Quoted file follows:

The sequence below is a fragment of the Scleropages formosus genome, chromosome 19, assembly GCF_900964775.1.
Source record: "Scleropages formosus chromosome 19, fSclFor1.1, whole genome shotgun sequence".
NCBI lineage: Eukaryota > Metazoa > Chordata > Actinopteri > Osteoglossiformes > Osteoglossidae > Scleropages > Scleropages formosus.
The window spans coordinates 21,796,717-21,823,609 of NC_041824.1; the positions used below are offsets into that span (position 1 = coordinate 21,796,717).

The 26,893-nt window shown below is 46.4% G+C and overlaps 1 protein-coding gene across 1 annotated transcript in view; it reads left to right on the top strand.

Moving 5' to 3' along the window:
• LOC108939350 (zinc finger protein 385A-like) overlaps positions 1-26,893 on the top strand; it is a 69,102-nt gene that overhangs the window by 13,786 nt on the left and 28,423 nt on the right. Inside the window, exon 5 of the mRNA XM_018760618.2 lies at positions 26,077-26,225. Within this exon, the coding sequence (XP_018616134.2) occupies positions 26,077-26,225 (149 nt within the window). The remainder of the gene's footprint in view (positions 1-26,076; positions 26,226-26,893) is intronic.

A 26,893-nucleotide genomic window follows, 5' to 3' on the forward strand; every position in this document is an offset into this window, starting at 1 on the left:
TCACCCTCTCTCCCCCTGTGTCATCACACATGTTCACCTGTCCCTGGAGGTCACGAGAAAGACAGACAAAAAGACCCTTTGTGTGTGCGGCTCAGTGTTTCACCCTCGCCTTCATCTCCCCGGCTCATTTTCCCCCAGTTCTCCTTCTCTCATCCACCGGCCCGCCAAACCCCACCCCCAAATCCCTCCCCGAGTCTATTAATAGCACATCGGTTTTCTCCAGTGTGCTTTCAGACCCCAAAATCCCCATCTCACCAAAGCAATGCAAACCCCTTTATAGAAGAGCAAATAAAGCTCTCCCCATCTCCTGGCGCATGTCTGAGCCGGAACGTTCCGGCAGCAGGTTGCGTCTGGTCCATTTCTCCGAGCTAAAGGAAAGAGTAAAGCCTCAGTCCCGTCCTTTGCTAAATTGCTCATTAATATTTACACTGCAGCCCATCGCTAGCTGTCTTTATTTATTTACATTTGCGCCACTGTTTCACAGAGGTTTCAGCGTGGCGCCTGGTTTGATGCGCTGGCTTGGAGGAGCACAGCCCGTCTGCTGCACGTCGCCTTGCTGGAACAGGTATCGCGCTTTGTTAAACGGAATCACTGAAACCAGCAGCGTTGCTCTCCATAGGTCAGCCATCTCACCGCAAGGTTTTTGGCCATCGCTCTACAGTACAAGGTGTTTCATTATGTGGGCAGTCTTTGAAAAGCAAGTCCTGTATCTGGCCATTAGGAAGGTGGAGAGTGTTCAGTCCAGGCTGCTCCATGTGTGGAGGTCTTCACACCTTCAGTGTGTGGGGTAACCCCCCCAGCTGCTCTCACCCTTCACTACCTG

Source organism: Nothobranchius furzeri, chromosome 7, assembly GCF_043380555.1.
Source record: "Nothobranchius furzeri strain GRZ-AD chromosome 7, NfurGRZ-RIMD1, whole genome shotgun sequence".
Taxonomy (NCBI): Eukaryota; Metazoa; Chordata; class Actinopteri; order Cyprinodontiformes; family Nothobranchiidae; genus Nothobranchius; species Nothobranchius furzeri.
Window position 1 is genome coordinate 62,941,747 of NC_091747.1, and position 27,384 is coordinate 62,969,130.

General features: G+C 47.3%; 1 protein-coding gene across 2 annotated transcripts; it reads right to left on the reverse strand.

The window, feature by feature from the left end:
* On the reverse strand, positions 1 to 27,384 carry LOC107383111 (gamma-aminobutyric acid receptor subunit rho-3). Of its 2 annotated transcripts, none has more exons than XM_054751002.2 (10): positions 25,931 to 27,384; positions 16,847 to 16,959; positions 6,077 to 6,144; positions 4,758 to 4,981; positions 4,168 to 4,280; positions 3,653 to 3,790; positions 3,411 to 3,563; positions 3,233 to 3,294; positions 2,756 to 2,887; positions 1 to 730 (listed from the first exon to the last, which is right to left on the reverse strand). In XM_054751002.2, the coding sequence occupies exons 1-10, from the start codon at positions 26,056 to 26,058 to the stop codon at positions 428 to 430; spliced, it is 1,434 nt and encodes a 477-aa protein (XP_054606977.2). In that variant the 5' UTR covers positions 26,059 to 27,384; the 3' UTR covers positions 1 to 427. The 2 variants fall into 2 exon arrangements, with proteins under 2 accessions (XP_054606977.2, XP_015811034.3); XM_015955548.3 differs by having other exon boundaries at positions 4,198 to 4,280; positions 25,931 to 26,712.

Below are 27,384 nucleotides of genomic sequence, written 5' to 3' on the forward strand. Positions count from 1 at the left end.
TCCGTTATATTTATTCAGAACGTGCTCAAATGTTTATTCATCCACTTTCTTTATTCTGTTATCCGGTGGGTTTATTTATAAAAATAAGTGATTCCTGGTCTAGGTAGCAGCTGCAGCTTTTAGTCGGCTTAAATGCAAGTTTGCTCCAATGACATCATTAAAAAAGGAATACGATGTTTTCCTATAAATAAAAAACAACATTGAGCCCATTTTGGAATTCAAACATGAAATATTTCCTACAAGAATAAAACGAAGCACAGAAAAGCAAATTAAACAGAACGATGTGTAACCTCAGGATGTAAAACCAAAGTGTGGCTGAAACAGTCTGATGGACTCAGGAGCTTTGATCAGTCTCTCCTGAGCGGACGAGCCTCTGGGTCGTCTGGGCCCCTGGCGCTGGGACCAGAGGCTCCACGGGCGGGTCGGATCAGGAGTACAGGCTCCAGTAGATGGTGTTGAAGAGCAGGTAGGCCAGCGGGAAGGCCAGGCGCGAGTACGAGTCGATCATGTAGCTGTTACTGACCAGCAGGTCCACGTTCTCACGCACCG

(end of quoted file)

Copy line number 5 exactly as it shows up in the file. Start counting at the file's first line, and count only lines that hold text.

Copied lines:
The 26,893-nt window shown below is 46.4% G+C and overlaps 1 protein-coding gene across 1 annotated transcript in view; it reads left to right on the top strand.